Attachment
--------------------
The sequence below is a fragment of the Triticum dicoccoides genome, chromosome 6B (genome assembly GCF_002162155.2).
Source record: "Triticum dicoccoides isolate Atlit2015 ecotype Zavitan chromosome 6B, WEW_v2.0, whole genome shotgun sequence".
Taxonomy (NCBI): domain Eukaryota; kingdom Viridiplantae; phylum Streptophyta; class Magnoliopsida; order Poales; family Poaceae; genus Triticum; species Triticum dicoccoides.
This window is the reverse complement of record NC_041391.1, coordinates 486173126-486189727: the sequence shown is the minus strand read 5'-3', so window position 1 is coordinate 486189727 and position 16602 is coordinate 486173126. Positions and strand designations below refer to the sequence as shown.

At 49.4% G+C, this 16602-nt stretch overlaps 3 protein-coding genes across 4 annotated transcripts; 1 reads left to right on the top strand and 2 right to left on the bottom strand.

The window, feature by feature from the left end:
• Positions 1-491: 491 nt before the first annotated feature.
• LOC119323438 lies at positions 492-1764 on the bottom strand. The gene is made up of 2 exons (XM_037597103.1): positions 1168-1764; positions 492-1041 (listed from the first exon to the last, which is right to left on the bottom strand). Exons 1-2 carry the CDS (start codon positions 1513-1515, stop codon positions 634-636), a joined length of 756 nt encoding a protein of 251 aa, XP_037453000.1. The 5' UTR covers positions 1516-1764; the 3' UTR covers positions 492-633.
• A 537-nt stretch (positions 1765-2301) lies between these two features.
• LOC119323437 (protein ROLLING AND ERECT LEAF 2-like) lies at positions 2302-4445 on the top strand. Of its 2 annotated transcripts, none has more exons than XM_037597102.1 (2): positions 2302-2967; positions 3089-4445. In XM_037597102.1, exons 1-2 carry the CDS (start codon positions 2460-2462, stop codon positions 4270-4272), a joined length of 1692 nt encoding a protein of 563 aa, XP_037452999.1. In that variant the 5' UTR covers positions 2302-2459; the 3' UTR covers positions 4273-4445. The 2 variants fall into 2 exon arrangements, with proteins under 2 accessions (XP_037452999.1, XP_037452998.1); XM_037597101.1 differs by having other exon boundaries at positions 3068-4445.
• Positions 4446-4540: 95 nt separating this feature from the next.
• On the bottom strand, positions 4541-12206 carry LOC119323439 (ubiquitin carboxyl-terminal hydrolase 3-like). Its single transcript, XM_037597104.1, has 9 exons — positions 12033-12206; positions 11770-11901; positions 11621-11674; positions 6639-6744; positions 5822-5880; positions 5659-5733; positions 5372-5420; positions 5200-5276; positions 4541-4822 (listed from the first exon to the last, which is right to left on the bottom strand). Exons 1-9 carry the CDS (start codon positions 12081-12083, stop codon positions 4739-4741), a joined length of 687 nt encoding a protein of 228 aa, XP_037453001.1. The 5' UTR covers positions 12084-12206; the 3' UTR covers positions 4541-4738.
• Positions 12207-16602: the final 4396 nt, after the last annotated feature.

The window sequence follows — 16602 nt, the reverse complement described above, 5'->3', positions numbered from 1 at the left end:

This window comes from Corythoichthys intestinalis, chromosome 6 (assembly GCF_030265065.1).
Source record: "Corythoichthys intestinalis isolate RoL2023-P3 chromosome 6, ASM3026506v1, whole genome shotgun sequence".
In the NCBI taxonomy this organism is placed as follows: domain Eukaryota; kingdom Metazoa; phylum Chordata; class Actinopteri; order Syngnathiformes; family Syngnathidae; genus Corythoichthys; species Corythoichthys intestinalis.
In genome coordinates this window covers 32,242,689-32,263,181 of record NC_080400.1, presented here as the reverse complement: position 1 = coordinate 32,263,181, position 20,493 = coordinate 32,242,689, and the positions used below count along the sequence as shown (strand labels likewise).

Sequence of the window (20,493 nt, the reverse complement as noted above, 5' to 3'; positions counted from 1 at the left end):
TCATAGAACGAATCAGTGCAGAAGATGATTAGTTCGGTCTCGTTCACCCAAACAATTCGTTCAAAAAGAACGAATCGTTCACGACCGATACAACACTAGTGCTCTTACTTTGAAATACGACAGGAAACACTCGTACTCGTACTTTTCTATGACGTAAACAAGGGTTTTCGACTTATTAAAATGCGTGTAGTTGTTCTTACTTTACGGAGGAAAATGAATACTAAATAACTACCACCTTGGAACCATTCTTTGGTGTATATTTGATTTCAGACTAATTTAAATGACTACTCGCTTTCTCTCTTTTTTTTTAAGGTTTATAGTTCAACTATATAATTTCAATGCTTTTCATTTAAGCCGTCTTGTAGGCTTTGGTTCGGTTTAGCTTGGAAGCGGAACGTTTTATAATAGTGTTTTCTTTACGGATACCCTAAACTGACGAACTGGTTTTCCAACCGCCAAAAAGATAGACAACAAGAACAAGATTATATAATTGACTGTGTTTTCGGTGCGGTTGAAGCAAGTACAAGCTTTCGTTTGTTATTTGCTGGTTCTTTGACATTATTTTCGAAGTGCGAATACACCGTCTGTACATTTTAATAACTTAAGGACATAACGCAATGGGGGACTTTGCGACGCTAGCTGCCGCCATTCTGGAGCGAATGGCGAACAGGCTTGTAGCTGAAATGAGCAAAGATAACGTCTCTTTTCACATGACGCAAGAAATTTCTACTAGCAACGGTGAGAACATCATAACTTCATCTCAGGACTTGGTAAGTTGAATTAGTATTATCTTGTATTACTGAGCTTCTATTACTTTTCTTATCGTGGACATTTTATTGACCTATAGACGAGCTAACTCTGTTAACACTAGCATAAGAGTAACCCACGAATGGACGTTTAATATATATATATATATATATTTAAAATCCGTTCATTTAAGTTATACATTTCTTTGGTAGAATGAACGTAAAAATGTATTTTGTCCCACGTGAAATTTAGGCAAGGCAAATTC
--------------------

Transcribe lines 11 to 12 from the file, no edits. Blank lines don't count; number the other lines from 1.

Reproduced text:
• Positions 4446-4540: 95 nt separating this feature from the next.
• On the bottom strand, positions 4541-12206 carry LOC119323439 (ubiquitin carboxyl-terminal hydrolase 3-like). Its single transcript, XM_037597104.1, has 9 exons — positions 12033-12206; positions 11770-11901; positions 11621-11674; positions 6639-6744; positions 5822-5880; positions 5659-5733; positions 5372-5420; positions 5200-5276; positions 4541-4822 (listed from the first exon to the last, which is right to left on the bottom strand). Exons 1-9 carry the CDS (start codon positions 12081-12083, stop codon positions 4739-4741), a joined length of 687 nt encoding a protein of 228 aa, XP_037453001.1. The 5' UTR covers positions 12084-12206; the 3' UTR covers positions 4541-4738.